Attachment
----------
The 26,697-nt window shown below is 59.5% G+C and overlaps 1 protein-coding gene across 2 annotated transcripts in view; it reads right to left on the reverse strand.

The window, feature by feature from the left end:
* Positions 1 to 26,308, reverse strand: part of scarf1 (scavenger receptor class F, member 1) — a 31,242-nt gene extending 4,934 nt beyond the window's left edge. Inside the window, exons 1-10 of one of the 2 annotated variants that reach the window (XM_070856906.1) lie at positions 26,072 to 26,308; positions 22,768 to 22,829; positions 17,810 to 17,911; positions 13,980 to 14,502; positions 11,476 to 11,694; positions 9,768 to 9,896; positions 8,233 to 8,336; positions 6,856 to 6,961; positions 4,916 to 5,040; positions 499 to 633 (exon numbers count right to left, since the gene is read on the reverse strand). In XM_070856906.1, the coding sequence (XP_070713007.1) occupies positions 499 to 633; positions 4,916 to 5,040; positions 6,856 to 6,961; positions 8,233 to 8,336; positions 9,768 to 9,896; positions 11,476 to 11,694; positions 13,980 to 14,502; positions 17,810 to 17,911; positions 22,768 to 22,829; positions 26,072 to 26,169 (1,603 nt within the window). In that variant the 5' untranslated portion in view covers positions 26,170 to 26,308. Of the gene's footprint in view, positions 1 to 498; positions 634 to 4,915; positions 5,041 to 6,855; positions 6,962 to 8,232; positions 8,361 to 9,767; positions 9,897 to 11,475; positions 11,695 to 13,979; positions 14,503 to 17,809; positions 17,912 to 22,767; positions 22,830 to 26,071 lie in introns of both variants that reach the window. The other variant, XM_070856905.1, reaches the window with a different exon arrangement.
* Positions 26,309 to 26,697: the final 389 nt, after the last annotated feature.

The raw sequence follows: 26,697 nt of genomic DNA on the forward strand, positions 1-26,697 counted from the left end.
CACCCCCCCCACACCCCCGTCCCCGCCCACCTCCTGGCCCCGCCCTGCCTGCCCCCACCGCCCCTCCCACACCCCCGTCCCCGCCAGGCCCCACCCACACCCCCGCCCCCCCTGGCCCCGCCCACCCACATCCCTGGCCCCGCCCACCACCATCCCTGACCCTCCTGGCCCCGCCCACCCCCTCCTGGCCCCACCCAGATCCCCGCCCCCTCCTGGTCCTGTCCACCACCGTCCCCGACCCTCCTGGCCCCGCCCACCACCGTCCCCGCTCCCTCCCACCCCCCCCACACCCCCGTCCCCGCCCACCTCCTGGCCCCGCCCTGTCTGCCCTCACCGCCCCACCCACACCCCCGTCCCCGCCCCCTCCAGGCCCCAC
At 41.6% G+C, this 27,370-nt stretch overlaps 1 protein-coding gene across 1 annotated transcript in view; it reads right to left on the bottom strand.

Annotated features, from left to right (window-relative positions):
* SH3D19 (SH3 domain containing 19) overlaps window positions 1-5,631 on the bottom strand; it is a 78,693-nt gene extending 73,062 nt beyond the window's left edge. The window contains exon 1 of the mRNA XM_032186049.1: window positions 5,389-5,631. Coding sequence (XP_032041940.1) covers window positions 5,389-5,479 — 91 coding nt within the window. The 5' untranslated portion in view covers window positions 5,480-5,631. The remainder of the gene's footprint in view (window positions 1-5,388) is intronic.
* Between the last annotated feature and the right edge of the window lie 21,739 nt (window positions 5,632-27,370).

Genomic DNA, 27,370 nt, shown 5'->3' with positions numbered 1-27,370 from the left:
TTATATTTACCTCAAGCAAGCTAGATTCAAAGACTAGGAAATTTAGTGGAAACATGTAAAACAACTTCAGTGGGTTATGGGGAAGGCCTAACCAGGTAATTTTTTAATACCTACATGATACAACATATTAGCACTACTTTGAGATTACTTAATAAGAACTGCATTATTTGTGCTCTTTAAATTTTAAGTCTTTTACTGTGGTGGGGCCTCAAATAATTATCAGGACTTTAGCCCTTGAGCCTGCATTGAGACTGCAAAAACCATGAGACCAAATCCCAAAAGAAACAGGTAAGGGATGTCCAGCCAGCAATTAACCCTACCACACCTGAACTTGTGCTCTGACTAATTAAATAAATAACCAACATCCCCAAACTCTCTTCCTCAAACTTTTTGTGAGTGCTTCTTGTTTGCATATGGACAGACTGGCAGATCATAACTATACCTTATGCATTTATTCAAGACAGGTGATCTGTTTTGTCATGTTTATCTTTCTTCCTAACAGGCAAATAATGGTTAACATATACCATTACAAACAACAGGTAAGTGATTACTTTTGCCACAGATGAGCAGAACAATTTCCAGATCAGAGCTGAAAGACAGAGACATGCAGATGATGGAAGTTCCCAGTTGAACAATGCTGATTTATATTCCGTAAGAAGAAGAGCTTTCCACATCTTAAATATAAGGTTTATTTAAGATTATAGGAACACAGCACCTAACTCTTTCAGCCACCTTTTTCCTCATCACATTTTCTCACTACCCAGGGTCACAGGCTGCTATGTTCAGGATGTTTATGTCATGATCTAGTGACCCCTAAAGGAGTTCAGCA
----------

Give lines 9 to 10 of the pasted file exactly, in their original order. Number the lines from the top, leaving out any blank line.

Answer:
* SH3D19 (SH3 domain containing 19) overlaps window positions 1-5,631 on the bottom strand; it is a 78,693-nt gene extending 73,062 nt beyond the window's left edge. The window contains exon 1 of the mRNA XM_032186049.1: window positions 5,389-5,631. Coding sequence (XP_032041940.1) covers window positions 5,389-5,479 — 91 coding nt within the window. The 5' untranslated portion in view covers window positions 5,480-5,631. The remainder of the gene's footprint in view (window positions 1-5,388) is intronic.
* Between the last annotated feature and the right edge of the window lie 21,739 nt (window positions 5,632-27,370).